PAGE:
After searching in vain for Maren Hontvet and eating a meal of tea and cake, Wagner rowed back to the mainland on the morning of March 6, 1873. He was spotted by at least 7 witnesses after stashing his stolen boat in New Castle, NH and walking the last few miles to the south end of Portsmouth, NH.  Wind-burned, wild-eyed, cut, and seemingly distracted, Wagner spoke quickly with fellow tenants at the Johnson Boarding House where he boarded. Although disheveled and groggy from lack of sleep, Wagner decided to hop the morning train to Boston. Penniless the day before, he now had about $16.00 ($387.79), exactly the sum stolen from Smuttynose Island the night before. In Boston, he shaved, bought new clothes and boots, and was again broke when he stopped into the Brown’s Boarding House in the city’s North End. Boston police quickly spotted the fugitive and brought him to the station house. Wagner never asked why he was being taken in. After a night in jail, the prisoner was sent back to Portsmouth, NH under police escort where that lynch mob was waiting. Officers Thomas Entwistle and Frank Johnson had to protect him from the angry, armed mob.

Wagner was sent from Portsmouth, NH, to South Berwick, Maine, where he was arraigned, went to Saco, Maine, to Portland, Maine, and finally to Alfred, Maine where the trial was to take place. Hundreds of curious citizens were allowed to observe the prisoner in his cell. Wagner was housed in a brand-new modern brick jail just a short walk from the courthouse.


Yeaton and Harris M. Plaisted created a strong case against Wagner who was defended by former judge Rufus Tapley and by a Boston attorney named Max Fischacher. Wagner had to be protected AGAIN from an angry lynch mob. (He was treated pretty well by law enforcement, especially, given the time, for an impoverished immigrant fisherman accused of a double homicide).

Wagner’s trial took place in York County in the quiet, rural town of Alfred, Maine in the summer of 1873. Every available room was rented to reporters, witnesses, and spectators. Others traveled by train and trolley daily.

Prosecutors lined up a “hailstorm of evidence” in a circumstantial case featuring over 40 witnesses. Having nothing except Wagner’s alibi, defense attorneys argued, without success, that Smuttynose Island was not in the jurisdiction of York County and attempted to move the trial. Clerk of York Country Court later testified that Smuttynose Island is in the jurisdiction of Maine.

The trial lasted 9 days and was so popular that farmers ditched their jobs (their livelihood) and dozens of young ladies packed lunches in order to view the handsome prisoner in the packed courtroom. During the trial, the prosecution presented over 40 witnesses and Wagner’s defense team was unable to offer a single witness to dispute their evidence.

Key Trial Witnesses & The Case Against Wagner

Motive: He was penniless, behind on his rent, and jealous of his former employer’s success.

Although she had not seen his face, Maren Hontvet immediately named Wagner as the killer when she was rescued by Jorges Ingebrigtsen and never changed her story. She testified that she heard her sister-in-law Anethe scream Wagner’s name as he struck her with the axe. If even one person had seen Wagner in the 11 hours he was missing, her accusation would have reasonable doubt.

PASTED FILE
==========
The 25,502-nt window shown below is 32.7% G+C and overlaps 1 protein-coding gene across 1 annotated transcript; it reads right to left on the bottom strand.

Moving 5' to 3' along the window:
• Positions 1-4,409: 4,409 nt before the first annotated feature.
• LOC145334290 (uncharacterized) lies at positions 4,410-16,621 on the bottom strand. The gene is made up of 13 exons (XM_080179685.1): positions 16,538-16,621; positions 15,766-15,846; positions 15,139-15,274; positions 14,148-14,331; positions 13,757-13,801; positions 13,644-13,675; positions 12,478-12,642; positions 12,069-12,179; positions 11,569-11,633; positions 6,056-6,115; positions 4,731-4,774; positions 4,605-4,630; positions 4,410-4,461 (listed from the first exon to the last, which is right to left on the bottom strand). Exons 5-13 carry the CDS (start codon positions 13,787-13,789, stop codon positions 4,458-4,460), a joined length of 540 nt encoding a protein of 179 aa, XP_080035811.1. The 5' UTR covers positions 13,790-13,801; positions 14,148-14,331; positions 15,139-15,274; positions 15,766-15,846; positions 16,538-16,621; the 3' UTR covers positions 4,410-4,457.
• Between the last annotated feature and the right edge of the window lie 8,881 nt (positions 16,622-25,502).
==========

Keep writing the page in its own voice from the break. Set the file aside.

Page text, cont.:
Wagner had lived with the family and intimately knew the house, the family, and the island.

He wore a size 11 shoe.

He knew that John, Matthew, and Ivan would have to remain in Portsmouth on the night of the murders.

John Hontvet testified that he told Wagner the women were alone on the island and that he had saved at least $500 to buy a new fishing schooner.

Although he agreed to return to help the 3 men bait trawls around midnight, he didn’t return. John searched the docks for Wagner and couldn’t find him and he was unaccounted for until the following morning – missing for roughly 11 hours. He was last seen in a Portsmouth bar at 7:30 pm on March 5, 1873, and not one witness could support his alibi or testify to his whereabouts during this 11-hour period.

A fishing dory that Wagner had used previously was reported missing from Pickering’s Wharf at 8:30 pm and reappeared abandoned a few miles away the following morning.

The thole pins (wooden oarlocks) on the dory had recently been replaced but they were now worn as if someone had rowed heavily in the boat for hours.

John testified that he personally had made the trip by rowboat from Smuttynose to the mainland and back many times. Depending on the weather, it could be dangerous, but it wasn’t an uncommon or astonishing feat.

Wagner was in good shape. He was young, powerfully built, and capable of rowing the 20-mile round-trip to the island and back to the mainland.

The killer knew not to leave his boat in the cove where it could be seen.

The killer was familiar enough with the Hontvet House to light the oil lamps, pull down the shades, make tea, and eat a meal before returning to the mainland, all with Anethe’s body beside him.

The only unopened trunk in the house was the same trunk that had been in Wagner’s room during the summer when he had lived with the family.

The bloody towels at the island well.

A figure dressed like Wagner was seen at Little Harbor in New Castle by a series of witnesses around 6:45 the following morning. He was disheveled and his pants wet and covered in ice. He seemed to be getting his bearings and then began walking toward Portsmouth. One witness even knew him by name.